CLAYTON — The Incredible Chunk team sat atop the Punkin’ Chunkin’ field, like Alabama in college football, but that didn’t stop vendors and competitors from coming out for the event on a rainy day.

Many were surprised at the turnout of vendors and competitors at Punkin’ Chunkin’ on Saturday, when professional teams gathered at Frink Park and launched pumpkins into the St. Lawrence River. The dominant team over the last few events has been the Incredible Chunk, a team owned by Bach and Co. in Clayton.

Punkin’ Chunkin’ returns to Clayton

The Antique Artillery team sets up its catapult on Saturday. Kara Dry/Watertown Daily Times

“When you have a reigning champion that can’t be beaten, it starts to get to the point where they don’t want to play anymore,” said Bob Lamphere, the event’s safety coordinator. “But who knows — they could get beat by the Hazlewoods this year.”

Michael Hazlewood, owner of Wood Boat Brewery in Clayton, has a team called Rusted Redemption and competed alongside Incredible Chunk, as well as four other adult teams. They are all competing, but the simple joy to be back after last year’s Punkin’ Chunkin’ was canceled outweighed who took first place, Mr. Lamphere said.

“We took the competition out of it,” he said. “They wanted to have fun.”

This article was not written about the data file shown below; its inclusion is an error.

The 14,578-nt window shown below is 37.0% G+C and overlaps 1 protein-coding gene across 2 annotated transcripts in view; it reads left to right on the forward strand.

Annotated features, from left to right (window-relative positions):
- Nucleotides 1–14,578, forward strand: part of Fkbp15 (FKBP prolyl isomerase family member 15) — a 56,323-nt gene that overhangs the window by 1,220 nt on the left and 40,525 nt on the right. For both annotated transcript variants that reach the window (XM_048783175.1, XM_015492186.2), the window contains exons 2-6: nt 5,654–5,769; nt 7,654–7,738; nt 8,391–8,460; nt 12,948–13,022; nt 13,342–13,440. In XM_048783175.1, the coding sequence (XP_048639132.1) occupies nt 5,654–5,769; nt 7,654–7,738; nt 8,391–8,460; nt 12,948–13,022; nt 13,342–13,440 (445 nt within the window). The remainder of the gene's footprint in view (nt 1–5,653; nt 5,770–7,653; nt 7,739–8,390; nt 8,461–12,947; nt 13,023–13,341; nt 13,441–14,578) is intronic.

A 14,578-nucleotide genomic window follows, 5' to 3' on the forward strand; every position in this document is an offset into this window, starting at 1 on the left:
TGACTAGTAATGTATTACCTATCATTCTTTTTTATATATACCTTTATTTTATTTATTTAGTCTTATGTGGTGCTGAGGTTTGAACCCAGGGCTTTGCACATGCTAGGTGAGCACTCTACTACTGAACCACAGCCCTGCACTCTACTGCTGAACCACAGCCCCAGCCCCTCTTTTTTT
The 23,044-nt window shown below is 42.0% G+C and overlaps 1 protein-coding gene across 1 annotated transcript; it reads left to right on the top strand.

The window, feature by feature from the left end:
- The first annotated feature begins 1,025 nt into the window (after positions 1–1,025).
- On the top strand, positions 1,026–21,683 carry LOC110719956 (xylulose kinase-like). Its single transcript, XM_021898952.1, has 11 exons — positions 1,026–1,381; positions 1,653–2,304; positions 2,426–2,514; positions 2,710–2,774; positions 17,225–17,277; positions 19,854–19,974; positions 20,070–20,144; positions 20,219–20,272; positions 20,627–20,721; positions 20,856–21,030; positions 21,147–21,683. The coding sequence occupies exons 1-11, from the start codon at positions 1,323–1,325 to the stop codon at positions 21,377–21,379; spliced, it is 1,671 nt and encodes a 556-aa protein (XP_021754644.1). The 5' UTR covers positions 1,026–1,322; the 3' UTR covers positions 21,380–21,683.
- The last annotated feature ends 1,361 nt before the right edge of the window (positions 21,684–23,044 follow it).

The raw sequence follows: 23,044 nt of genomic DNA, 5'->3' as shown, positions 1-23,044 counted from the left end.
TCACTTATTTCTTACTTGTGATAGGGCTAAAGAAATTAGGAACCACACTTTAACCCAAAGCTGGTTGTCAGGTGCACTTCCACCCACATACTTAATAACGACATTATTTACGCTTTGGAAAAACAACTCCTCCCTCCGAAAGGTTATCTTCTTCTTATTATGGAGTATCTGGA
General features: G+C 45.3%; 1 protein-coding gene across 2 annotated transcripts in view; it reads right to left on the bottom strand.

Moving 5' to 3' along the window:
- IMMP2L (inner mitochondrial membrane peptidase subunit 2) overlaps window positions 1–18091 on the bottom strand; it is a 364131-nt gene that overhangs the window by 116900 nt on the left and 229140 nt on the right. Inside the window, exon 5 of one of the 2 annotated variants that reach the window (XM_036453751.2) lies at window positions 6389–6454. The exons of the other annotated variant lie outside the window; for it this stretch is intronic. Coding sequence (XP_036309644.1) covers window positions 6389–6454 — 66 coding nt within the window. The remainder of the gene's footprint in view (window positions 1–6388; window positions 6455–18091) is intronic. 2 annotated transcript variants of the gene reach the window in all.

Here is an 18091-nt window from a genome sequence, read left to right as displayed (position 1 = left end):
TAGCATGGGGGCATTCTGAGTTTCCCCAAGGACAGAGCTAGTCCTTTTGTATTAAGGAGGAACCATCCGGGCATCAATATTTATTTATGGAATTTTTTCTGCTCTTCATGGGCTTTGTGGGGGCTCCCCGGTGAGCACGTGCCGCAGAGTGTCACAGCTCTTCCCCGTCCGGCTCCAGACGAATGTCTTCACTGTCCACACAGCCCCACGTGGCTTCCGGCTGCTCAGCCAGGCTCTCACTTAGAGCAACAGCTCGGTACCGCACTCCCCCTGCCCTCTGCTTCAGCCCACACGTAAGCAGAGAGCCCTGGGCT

Kim Sherman, who has lived in Clayton for 30 years, said she was very surprised by the turnout of vendors. She had a stand, Kim’s Cheesecake on a Stick, which is popular in the area and originated locally when she first moved here. Back when the Clayton Boat Museum wasn’t doing larger events, she was one of the original vendors they asked to be there. Now she’s traveling around the area and selling out of her frozen cheesecakes.

“This is an awesome event,” she said. “You can put up with the weather.”

Larry Cupernall, who runs The Incredible Chunk’s team, said they’ve won the last two events in Clayton. He said he consulted with a team from New Hampshire that won national championships.

“They let me get close enough to their machine to take some pictures,” he said. “And I used some of their ideas.”

The love for this event really stems from teamwork and young people. There were only a few youth teams at the event this year, which could be due to students being inundated with uncertain schedules due to COVID-19, but it still teaches initiative, Mr. Cupernall said.

“It’s the best thing there is,” he said. “It’s teaching kids to do stuff on their own instead of waiting for somebody to tell them to do it.”

Punkin’ Chunkin’ returns to Clayton

Reigning champs, the Incredible Chunk team launches its pumpkin Saturday for Punkin’ Chunkin’ off the Clayton docks on the St. Lawrence river. Kara Dry/Watertown Daily Times

It’s math, intensity and hard work.

“It gives them some initiative to try to beat the other guy,” he said. “But at the same time you don’t want to do that in life constantly — trying to beat the other guy. You have to learn how to be cooperative, too, so you’re trying to be competitive.”

Teams aim pumpkins at Calumet Island, which is more than 3,000 feet away.

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